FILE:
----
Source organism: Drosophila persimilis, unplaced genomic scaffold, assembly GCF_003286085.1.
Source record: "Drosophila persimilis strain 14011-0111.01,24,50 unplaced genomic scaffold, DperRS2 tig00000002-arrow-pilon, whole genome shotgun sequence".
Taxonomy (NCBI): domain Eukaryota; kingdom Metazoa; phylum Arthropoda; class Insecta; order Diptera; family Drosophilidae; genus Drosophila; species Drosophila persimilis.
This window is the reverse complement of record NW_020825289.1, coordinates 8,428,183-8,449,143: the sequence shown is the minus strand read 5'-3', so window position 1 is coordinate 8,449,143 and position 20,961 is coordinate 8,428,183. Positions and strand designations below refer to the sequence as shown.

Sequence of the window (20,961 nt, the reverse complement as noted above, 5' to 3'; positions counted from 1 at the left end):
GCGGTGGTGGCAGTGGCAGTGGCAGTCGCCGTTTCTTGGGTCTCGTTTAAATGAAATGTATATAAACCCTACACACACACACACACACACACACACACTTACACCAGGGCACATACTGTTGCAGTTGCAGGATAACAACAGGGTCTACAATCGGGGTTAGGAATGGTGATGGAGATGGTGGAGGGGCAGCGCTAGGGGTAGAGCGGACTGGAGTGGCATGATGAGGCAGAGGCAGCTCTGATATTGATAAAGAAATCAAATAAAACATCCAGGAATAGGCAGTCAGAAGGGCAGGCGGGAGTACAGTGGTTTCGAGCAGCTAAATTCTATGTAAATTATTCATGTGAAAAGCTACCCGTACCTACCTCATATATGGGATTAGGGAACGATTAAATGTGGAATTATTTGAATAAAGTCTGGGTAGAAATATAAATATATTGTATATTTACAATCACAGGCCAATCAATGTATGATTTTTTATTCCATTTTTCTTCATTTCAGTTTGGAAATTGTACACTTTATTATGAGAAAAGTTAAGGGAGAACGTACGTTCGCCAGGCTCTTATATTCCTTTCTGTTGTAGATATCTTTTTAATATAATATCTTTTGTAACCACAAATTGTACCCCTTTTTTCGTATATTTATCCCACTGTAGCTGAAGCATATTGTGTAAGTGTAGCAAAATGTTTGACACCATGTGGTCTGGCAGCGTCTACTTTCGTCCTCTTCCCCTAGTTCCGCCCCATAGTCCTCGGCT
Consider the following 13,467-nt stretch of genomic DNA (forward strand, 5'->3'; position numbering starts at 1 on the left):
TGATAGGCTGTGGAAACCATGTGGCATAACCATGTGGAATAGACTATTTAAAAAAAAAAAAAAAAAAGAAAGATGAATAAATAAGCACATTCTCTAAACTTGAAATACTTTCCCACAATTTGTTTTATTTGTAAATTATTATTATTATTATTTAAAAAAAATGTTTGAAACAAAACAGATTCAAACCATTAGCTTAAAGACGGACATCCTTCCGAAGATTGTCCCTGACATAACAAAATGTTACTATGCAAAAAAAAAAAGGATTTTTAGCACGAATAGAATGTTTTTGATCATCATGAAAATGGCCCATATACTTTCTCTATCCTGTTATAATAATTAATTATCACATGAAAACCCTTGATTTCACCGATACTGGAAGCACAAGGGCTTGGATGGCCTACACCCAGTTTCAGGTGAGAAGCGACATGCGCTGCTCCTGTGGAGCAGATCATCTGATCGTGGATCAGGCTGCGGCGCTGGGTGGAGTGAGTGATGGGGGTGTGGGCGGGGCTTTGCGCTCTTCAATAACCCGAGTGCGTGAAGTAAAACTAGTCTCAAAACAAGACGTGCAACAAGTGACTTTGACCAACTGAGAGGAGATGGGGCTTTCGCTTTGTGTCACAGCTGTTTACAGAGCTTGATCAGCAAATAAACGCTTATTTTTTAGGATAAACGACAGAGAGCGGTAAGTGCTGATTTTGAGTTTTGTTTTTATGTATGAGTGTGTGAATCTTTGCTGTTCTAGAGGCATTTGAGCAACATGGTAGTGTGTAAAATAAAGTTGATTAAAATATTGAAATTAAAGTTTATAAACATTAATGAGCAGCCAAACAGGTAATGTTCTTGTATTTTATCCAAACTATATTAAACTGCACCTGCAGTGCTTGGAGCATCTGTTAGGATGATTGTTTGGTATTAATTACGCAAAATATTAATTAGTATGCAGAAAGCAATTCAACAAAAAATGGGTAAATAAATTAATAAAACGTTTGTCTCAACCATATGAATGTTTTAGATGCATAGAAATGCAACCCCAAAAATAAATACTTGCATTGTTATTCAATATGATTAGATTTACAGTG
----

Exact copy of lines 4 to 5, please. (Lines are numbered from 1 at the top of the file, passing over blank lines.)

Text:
This window is the reverse complement of record NW_020825289.1, coordinates 8,428,183-8,449,143: the sequence shown is the minus strand read 5'-3', so window position 1 is coordinate 8,449,143 and position 20,961 is coordinate 8,428,183. Positions and strand designations below refer to the sequence as shown.

Sequence of the window (20,961 nt, the reverse complement as noted above, 5' to 3'; positions counted from 1 at the left end):